Torque and power requirement for roller

1. Aug 22, 2014

saruvanan

We have roller setup which is to be driven by a motor. The roller dia is 90 mm. A shaft which is connected to its end is 25 mm of dia. The roller weight is around 10 kg. On the periphery of the roller there are some 40 kgs of mass is acting. The roller rpm is 10. What is the torque required to run this roller and power required by motor. Thanks in advance

2. Aug 22, 2014

Baluncore

Once the system you describe is operating it will take little energy to keep it going.
What is the purpose of the roller ? What does it do ?
Where will the motor energy go when the system is operating ?
Is there a belt ?

3. Aug 22, 2014

saruvanan

The roller is used to drive another roller by surface contact. The driven roller is placed directly over the driver and it sits by means of gravity. The driven roller weight is 40 kg. The driving roller weight is 10 kg. The motor is to be directly connected at the driver,s roller end. No belt. Thanks for replying baluncore. If posible i need calculation steps

4. Aug 22, 2014

Baluncore

Where does the energy go?
You have still not identified why this is being done.

5. Aug 22, 2014

saruvanan

Baluncore, its difficult application, hard to explain words. Can you help me with calculations?

Last edited by a moderator: Sep 9, 2014
6. Aug 22, 2014

Baluncore

Power is energy flow per second. That requires work to be done on something.
You have not specified where the energy will go and so there can be no power calculation.
What is between the rollers?

7. Sep 9, 2014

Staff: Mentor

Why are you refusing to show any work on your part? Is this for schoolwork? We do not do your schoolwork for you here...

8. Sep 9, 2014

billy_joule

P=Tω
power = torque . angular velocity

To calc power required (for a constant speed) you need to figure out/measure the opposing torque due to whatever loads are acting and know what speed the roller needs to run at.

9. Sep 9, 2014

saruvanan

Let me rephrase my question

Dimensions
We’ve a roller of length 400mm & Dia of 90mm. At both ends of the roller a shaft is fitted. Shaft dia is 25 mm & length is 100mm each side. On the 25mm Dia shaft, two flanged bearings are fitted. The total roller & shaft weight is 6 kgs.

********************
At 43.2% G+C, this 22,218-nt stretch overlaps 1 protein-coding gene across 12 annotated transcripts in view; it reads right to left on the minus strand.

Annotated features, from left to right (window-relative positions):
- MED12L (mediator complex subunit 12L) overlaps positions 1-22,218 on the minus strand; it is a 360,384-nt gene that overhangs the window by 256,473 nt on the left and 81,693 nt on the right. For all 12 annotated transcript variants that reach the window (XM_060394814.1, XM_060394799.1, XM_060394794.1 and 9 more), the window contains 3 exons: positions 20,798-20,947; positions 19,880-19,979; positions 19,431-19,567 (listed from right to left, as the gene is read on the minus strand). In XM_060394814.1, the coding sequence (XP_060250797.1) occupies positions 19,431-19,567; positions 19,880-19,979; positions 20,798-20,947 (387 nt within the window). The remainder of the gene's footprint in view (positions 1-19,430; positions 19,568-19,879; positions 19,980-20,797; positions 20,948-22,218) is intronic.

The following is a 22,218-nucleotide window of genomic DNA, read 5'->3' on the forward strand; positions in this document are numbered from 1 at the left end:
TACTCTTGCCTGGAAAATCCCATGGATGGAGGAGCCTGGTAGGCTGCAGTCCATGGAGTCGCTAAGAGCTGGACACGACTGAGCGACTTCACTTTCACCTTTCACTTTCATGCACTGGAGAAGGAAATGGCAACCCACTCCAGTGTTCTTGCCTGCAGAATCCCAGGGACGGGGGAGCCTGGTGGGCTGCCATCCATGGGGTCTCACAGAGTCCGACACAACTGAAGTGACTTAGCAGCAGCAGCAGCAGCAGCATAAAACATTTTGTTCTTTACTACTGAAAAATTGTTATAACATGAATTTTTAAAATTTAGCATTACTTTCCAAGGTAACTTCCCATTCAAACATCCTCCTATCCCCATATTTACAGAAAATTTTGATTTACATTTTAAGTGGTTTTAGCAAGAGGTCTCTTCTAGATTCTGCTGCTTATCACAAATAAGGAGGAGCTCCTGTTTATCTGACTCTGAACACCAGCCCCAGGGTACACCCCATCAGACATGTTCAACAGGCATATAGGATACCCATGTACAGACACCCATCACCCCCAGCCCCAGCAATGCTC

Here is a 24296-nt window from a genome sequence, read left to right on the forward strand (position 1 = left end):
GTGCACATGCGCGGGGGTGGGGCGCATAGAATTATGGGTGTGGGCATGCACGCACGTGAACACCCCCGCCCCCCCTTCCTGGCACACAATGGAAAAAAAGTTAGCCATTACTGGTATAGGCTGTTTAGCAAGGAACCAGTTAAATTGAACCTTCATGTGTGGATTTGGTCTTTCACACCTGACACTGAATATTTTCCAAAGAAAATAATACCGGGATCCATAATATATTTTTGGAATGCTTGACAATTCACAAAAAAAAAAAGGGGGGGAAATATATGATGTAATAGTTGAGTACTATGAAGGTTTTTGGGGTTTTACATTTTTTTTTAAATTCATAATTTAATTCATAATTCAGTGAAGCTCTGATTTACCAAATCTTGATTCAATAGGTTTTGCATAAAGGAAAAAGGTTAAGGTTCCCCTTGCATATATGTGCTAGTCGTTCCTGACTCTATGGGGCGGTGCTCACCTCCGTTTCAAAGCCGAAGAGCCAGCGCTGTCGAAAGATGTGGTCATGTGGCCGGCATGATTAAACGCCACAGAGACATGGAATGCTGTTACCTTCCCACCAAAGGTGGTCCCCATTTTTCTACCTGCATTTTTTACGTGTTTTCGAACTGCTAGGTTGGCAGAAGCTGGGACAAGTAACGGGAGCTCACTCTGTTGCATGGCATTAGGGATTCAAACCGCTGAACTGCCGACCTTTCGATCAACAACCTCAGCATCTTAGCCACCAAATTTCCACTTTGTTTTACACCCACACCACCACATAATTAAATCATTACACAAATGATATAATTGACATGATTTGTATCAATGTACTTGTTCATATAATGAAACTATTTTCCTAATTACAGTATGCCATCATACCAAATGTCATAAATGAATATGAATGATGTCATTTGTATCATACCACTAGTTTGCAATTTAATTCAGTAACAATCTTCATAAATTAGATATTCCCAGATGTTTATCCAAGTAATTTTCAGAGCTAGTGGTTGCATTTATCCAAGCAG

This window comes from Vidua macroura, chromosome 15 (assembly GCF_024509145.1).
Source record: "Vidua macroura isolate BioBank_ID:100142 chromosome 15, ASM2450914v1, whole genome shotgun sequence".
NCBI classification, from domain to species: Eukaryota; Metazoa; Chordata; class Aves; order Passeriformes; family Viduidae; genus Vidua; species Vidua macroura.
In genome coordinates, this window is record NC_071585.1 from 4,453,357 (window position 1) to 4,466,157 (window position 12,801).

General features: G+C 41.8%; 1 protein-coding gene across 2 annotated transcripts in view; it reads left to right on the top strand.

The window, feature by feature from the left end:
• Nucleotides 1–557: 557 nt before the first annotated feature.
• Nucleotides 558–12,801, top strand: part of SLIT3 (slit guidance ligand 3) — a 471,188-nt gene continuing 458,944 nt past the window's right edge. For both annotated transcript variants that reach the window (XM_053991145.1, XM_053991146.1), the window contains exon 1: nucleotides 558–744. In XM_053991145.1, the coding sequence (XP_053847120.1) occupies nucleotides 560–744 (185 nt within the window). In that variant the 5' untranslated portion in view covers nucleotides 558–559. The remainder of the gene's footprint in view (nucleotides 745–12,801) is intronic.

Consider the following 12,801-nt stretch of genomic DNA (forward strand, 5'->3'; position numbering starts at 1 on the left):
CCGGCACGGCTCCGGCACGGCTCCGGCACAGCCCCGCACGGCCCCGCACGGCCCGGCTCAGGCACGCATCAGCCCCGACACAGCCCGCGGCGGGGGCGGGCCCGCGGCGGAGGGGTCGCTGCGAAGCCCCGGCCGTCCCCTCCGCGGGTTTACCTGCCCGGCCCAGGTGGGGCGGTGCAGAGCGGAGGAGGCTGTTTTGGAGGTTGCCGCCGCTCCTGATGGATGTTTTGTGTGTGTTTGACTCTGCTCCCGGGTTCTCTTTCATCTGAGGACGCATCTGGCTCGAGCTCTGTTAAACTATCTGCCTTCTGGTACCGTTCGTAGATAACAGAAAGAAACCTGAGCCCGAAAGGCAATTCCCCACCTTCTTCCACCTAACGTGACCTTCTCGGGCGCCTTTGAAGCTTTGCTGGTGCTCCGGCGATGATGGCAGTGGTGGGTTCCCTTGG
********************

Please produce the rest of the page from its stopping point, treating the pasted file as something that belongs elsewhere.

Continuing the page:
Working Principle:

Over the roller, a fabric in a roll form is loaded. The fabric roll sits over this roller by means of gravity. The roller has to drive the fabric roll on its circumference & feed the fabric end to another machine.

Problem:

1. What is the torque required to drive the roller at the shaft end.

2. What HP of motor, we should select to drive the shaft, if the motor is directly connected (without any gear box) to the 25mm dia shaft

10. Sep 9, 2014

Staff: Mentor

Last edited: Sep 10, 2014
11. Sep 10, 2014

Staff: Mentor

@saruvanan -- do you understand what billy_joule wrote in post #8? Can you post a picture of your setup or a similar one?

12. Sep 10, 2014

saruvanan

@Billy_joule
Power = torque. Angular velocity
Force = mass. Acceleration
Acceleration= velocity/time
Angular velocity = (rpm.2.pi )/ 60
The roller needs to run @ 10 rpm.
Using the above formulas i've calculated this.
Velocity = 0.045 x 1.05= 0.05 m/secs
Acceleration= 0.05/3 = 0.02 m/sq.secs (0 to 10 rpm in 3 secs)
Force = (20+6).0.02x 9.8= 4.0 N ( 20 kg fabric roll, 6 kg roller self weight )
Now torque= 4.0 x 0.045 = 0.18 N.m

This is the calculation i've done. Not sure its right. I cannot attach a picture of the setup. Perhaps a drawing i can attach

13. Sep 10, 2014

saruvanan

attached a conceptual drawing

This is a cinceptual design

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• IMG_20140911_095532.JPG
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14. Sep 10, 2014

billy_joule

Bolded word mine.

These calculations are all correct.